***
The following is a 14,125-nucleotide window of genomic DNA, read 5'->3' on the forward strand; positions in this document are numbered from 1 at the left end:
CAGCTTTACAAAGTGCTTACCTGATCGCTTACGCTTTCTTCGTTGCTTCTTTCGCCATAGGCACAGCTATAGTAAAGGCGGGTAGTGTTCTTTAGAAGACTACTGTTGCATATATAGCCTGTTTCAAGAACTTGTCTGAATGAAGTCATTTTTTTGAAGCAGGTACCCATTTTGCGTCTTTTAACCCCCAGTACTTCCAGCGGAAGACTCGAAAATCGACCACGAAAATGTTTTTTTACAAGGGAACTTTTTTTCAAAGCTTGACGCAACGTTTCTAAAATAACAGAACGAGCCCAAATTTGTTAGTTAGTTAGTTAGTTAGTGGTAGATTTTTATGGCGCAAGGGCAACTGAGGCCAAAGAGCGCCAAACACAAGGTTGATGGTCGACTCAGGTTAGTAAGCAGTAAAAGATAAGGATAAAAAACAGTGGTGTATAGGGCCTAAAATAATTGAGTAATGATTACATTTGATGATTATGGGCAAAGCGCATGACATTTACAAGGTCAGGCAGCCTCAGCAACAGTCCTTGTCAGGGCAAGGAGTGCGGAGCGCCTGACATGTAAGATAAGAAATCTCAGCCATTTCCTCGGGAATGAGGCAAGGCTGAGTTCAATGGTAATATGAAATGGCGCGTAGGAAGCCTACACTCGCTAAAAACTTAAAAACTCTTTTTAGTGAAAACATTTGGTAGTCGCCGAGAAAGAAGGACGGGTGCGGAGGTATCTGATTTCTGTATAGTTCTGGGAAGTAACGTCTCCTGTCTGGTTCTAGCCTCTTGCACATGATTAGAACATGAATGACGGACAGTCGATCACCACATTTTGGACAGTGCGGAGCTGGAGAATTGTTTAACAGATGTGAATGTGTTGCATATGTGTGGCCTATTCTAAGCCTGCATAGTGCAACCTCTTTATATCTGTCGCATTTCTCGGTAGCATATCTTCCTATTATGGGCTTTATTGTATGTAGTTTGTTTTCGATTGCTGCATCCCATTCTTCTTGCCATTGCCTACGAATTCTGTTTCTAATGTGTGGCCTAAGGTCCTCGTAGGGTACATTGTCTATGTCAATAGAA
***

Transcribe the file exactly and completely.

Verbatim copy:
The following is a 14,125-nucleotide window of genomic DNA, read 5'->3' on the forward strand; positions in this document are numbered from 1 at the left end:
CAGCTTTACAAAGTGCTTACCTGATCGCTTACGCTTTCTTCGTTGCTTCTTTCGCCATAGGCACAGCTATAGTAAAGGCGGGTAGTGTTCTTTAGAAGACTACTGTTGCATATATAGCCTGTTTCAAGAACTTGTCTGAATGAAGTCATTTTTTTGAAGCAGGTACCCATTTTGCGTCTTTTAACCCCCAGTACTTCCAGCGGAAGACTCGAAAATCGACCACGAAAATGTTTTTTTACAAGGGAACTTTTTTTCAAAGCTTGACGCAACGTTTCTAAAATAACAGAACGAGCCCAAATTTGTTAGTTAGTTAGTTAGTTAGTGGTAGATTTTTATGGCGCAAGGGCAACTGAGGCCAAAGAGCGCCAAACACAAGGTTGATGGTCGACTCAGGTTAGTAAGCAGTAAAAGATAAGGATAAAAAACAGTGGTGTATAGGGCCTAAAATAATTGAGTAATGATTACATTTGATGATTATGGGCAAAGCGCATGACATTTACAAGGTCAGGCAGCCTCAGCAACAGTCCTTGTCAGGGCAAGGAGTGCGGAGCGCCTGACATGTAAGATAAGAAATCTCAGCCATTTCCTCGGGAATGAGGCAAGGCTGAGTTCAATGGTAATATGAAATGGCGCGTAGGAAGCCTACACTCGCTAAAAACTTAAAAACTCTTTTTAGTGAAAACATTTGGTAGTCGCCGAGAAAGAAGGACGGGTGCGGAGGTATCTGATTTCTGTATAGTTCTGGGAAGTAACGTCTCCTGTCTGGTTCTAGCCTCTTGCACATGATTAGAACATGAATGACGGACAGTCGATCACCACATTTTGGACAGTGCGGAGCTGGAGAATTGTTTAACAGATGTGAATGTGTTGCATATGTGTGGCCTATTCTAAGCCTGCATAGTGCAACCTCTTTATATCTGTCGCATTTCTCGGTAGCATATCTTCCTATTATGGGCTTTATTGTATGTAGTTTGTTTTCGATTGCTGCATCCCATTCTTCTTGCCATTGCCTACGAATTCTGTTTCTAATGTGTGGCCTAAGGTCCTCGTAGGGTACATTGTCTATGTCAATAGAA